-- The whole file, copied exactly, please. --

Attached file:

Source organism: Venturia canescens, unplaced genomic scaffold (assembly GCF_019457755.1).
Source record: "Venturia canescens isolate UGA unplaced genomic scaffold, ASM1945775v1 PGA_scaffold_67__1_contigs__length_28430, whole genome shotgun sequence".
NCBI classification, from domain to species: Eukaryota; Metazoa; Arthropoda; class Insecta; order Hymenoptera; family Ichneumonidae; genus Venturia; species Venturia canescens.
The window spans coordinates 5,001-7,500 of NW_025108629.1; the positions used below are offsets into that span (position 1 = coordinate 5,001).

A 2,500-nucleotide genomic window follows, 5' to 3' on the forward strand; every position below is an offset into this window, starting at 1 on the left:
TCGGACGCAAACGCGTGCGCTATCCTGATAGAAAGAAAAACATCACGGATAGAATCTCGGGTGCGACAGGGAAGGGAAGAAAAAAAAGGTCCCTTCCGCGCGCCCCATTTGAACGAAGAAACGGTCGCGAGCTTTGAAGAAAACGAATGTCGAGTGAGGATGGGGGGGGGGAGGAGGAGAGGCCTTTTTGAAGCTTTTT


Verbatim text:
Source organism: Venturia canescens, unplaced genomic scaffold (assembly GCF_019457755.1).
Source record: "Venturia canescens isolate UGA unplaced genomic scaffold, ASM1945775v1 PGA_scaffold_67__1_contigs__length_28430, whole genome shotgun sequence".
NCBI classification, from domain to species: Eukaryota; Metazoa; Arthropoda; class Insecta; order Hymenoptera; family Ichneumonidae; genus Venturia; species Venturia canescens.
The window spans coordinates 5,001-7,500 of NW_025108629.1; the positions used below are offsets into that span (position 1 = coordinate 5,001).

A 2,500-nucleotide genomic window follows, 5' to 3' on the forward strand; every position below is an offset into this window, starting at 1 on the left:
TCGGACGCAAACGCGTGCGCTATCCTGATAGAAAGAAAAACATCACGGATAGAATCTCGGGTGCGACAGGGAAGGGAAGAAAAAAAAGGTCCCTTCCGCGCGCCCCATTTGAACGAAGAAACGGTCGCGAGCTTTGAAGAAAACGAATGTCGAGTGAGGATGGGGGGGGGGAGGAGGAGAGGCCTTTTTGAAGCTTTTT